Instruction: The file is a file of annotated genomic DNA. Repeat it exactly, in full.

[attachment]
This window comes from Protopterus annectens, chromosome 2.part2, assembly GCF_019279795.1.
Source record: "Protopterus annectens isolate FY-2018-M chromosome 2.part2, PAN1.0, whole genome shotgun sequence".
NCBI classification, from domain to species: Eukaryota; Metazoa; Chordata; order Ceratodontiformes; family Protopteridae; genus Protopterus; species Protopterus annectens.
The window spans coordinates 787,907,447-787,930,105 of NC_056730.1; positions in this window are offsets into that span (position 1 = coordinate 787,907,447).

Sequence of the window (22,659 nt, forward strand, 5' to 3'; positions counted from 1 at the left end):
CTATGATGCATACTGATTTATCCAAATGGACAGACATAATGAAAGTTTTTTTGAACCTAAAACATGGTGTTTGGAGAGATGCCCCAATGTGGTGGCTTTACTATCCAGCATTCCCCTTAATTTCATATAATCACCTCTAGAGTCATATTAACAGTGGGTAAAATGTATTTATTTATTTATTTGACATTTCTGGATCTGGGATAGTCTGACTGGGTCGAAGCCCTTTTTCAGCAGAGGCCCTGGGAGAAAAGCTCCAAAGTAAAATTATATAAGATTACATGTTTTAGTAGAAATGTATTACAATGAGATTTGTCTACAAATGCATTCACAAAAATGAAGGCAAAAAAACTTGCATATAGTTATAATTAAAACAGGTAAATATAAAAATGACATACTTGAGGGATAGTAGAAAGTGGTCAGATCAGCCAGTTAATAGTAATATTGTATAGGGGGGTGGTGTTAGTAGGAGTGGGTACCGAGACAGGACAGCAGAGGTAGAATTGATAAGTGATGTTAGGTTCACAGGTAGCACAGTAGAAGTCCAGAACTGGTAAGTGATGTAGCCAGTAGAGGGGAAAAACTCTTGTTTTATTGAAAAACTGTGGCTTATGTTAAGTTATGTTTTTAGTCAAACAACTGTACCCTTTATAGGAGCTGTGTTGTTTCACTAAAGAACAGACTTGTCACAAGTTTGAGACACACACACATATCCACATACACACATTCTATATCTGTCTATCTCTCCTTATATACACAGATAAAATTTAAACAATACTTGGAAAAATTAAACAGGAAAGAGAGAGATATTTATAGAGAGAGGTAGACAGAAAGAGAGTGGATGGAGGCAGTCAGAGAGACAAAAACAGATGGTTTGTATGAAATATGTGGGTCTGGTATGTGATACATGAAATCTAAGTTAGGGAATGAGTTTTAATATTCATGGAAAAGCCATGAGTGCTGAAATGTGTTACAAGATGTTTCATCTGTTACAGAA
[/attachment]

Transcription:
This window comes from Protopterus annectens, chromosome 2.part2, assembly GCF_019279795.1.
Source record: "Protopterus annectens isolate FY-2018-M chromosome 2.part2, PAN1.0, whole genome shotgun sequence".
NCBI classification, from domain to species: Eukaryota; Metazoa; Chordata; order Ceratodontiformes; family Protopteridae; genus Protopterus; species Protopterus annectens.
The window spans coordinates 787,907,447-787,930,105 of NC_056730.1; positions in this window are offsets into that span (position 1 = coordinate 787,907,447).

Sequence of the window (22,659 nt, forward strand, 5' to 3'; positions counted from 1 at the left end):
CTATGATGCATACTGATTTATCCAAATGGACAGACATAATGAAAGTTTTTTTGAACCTAAAACATGGTGTTTGGAGAGATGCCCCAATGTGGTGGCTTTACTATCCAGCATTCCCCTTAATTTCATATAATCACCTCTAGAGTCATATTAACAGTGGGTAAAATGTATTTATTTATTTATTTGACATTTCTGGATCTGGGATAGTCTGACTGGGTCGAAGCCCTTTTTCAGCAGAGGCCCTGGGAGAAAAGCTCCAAAGTAAAATTATATAAGATTACATGTTTTAGTAGAAATGTATTACAATGAGATTTGTCTACAAATGCATTCACAAAAATGAAGGCAAAAAAACTTGCATATAGTTATAATTAAAACAGGTAAATATAAAAATGACATACTTGAGGGATAGTAGAAAGTGGTCAGATCAGCCAGTTAATAGTAATATTGTATAGGGGGGTGGTGTTAGTAGGAGTGGGTACCGAGACAGGACAGCAGAGGTAGAATTGATAAGTGATGTTAGGTTCACAGGTAGCACAGTAGAAGTCCAGAACTGGTAAGTGATGTAGCCAGTAGAGGGGAAAAACTCTTGTTTTATTGAAAAACTGTGGCTTATGTTAAGTTATGTTTTTAGTCAAACAACTGTACCCTTTATAGGAGCTGTGTTGTTTCACTAAAGAACAGACTTGTCACAAGTTTGAGACACACACACATATCCACATACACACATTCTATATCTGTCTATCTCTCCTTATATACACAGATAAAATTTAAACAATACTTGGAAAAATTAAACAGGAAAGAGAGAGATATTTATAGAGAGAGGTAGACAGAAAGAGAGTGGATGGAGGCAGTCAGAGAGACAAAAACAGATGGTTTGTATGAAATATGTGGGTCTGGTATGTGATACATGAAATCTAAGTTAGGGAATGAGTTTTAATATTCATGGAAAAGCCATGAGTGCTGAAATGTGTTACAAGATGTTTCATCTGTTACAGAA